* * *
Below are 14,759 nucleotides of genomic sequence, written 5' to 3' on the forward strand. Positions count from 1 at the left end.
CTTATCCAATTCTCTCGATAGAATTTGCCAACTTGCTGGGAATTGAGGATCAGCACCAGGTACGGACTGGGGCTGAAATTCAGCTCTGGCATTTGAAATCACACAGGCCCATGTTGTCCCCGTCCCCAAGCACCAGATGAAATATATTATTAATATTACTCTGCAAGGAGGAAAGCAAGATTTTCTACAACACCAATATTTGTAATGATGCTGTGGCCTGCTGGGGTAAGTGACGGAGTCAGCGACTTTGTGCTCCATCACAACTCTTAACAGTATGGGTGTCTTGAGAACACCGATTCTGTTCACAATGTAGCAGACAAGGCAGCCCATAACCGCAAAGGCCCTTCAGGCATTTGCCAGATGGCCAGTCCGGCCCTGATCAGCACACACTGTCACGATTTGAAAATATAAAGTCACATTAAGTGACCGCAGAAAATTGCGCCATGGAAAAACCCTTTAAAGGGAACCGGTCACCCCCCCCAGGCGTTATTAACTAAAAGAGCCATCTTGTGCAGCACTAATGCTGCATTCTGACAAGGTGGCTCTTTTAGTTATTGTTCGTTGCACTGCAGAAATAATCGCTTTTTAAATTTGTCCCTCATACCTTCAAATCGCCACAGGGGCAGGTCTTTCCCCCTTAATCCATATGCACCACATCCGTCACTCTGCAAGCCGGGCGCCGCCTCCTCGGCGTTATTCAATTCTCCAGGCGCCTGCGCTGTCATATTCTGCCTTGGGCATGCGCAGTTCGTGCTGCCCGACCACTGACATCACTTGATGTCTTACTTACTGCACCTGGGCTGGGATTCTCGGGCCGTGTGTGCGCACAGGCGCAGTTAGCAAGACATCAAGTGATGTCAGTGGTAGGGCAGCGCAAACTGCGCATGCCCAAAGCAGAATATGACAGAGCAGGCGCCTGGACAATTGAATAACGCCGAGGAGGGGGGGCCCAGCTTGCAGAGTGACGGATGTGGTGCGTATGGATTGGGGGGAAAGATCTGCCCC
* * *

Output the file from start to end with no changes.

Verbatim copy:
Below are 14,759 nucleotides of genomic sequence, written 5' to 3' on the forward strand. Positions count from 1 at the left end.
CTTATCCAATTCTCTCGATAGAATTTGCCAACTTGCTGGGAATTGAGGATCAGCACCAGGTACGGACTGGGGCTGAAATTCAGCTCTGGCATTTGAAATCACACAGGCCCATGTTGTCCCCGTCCCCAAGCACCAGATGAAATATATTATTAATATTACTCTGCAAGGAGGAAAGCAAGATTTTCTACAACACCAATATTTGTAATGATGCTGTGGCCTGCTGGGGTAAGTGACGGAGTCAGCGACTTTGTGCTCCATCACAACTCTTAACAGTATGGGTGTCTTGAGAACACCGATTCTGTTCACAATGTAGCAGACAAGGCAGCCCATAACCGCAAAGGCCCTTCAGGCATTTGCCAGATGGCCAGTCCGGCCCTGATCAGCACACACTGTCACGATTTGAAAATATAAAGTCACATTAAGTGACCGCAGAAAATTGCGCCATGGAAAAACCCTTTAAAGGGAACCGGTCACCCCCCCCAGGCGTTATTAACTAAAAGAGCCATCTTGTGCAGCACTAATGCTGCATTCTGACAAGGTGGCTCTTTTAGTTATTGTTCGTTGCACTGCAGAAATAATCGCTTTTTAAATTTGTCCCTCATACCTTCAAATCGCCACAGGGGCAGGTCTTTCCCCCTTAATCCATATGCACCACATCCGTCACTCTGCAAGCCGGGCGCCGCCTCCTCGGCGTTATTCAATTCTCCAGGCGCCTGCGCTGTCATATTCTGCCTTGGGCATGCGCAGTTCGTGCTGCCCGACCACTGACATCACTTGATGTCTTACTTACTGCACCTGGGCTGGGATTCTCGGGCCGTGTGTGCGCACAGGCGCAGTTAGCAAGACATCAAGTGATGTCAGTGGTAGGGCAGCGCAAACTGCGCATGCCCAAAGCAGAATATGACAGAGCAGGCGCCTGGACAATTGAATAACGCCGAGGAGGGGGGGCCCAGCTTGCAGAGTGACGGATGTGGTGCGTATGGATTGGGGGGAAAGATCTGCCCC